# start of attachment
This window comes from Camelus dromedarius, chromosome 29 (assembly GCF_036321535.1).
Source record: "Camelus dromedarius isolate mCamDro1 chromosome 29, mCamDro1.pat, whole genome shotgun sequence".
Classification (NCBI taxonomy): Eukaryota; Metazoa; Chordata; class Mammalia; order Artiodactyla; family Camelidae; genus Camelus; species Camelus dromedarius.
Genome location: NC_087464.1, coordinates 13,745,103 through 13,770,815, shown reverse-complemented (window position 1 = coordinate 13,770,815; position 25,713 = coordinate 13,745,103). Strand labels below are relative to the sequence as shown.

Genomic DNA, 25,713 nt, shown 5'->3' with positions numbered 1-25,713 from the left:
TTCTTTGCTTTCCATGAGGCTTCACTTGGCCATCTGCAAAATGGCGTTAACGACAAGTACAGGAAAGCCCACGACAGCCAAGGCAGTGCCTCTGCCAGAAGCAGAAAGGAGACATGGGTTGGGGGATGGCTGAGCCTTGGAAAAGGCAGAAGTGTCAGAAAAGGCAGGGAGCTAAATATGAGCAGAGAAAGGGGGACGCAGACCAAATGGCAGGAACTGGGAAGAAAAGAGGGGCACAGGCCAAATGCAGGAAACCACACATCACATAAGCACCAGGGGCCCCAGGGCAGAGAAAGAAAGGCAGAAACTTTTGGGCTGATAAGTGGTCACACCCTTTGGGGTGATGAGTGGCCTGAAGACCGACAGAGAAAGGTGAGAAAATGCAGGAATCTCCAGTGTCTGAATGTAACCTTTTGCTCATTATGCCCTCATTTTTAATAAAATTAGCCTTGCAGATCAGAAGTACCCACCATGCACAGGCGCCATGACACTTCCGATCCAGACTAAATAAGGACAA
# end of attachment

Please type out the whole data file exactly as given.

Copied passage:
This window comes from Camelus dromedarius, chromosome 29 (assembly GCF_036321535.1).
Source record: "Camelus dromedarius isolate mCamDro1 chromosome 29, mCamDro1.pat, whole genome shotgun sequence".
Classification (NCBI taxonomy): Eukaryota; Metazoa; Chordata; class Mammalia; order Artiodactyla; family Camelidae; genus Camelus; species Camelus dromedarius.
Genome location: NC_087464.1, coordinates 13,745,103 through 13,770,815, shown reverse-complemented (window position 1 = coordinate 13,770,815; position 25,713 = coordinate 13,745,103). Strand labels below are relative to the sequence as shown.

Genomic DNA, 25,713 nt, shown 5'->3' with positions numbered 1-25,713 from the left:
TTCTTTGCTTTCCATGAGGCTTCACTTGGCCATCTGCAAAATGGCGTTAACGACAAGTACAGGAAAGCCCACGACAGCCAAGGCAGTGCCTCTGCCAGAAGCAGAAAGGAGACATGGGTTGGGGGATGGCTGAGCCTTGGAAAAGGCAGAAGTGTCAGAAAAGGCAGGGAGCTAAATATGAGCAGAGAAAGGGGGACGCAGACCAAATGGCAGGAACTGGGAAGAAAAGAGGGGCACAGGCCAAATGCAGGAAACCACACATCACATAAGCACCAGGGGCCCCAGGGCAGAGAAAGAAAGGCAGAAACTTTTGGGCTGATAAGTGGTCACACCCTTTGGGGTGATGAGTGGCCTGAAGACCGACAGAGAAAGGTGAGAAAATGCAGGAATCTCCAGTGTCTGAATGTAACCTTTTGCTCATTATGCCCTCATTTTTAATAAAATTAGCCTTGCAGATCAGAAGTACCCACCATGCACAGGCGCCATGACACTTCCGATCCAGACTAAATAAGGACAA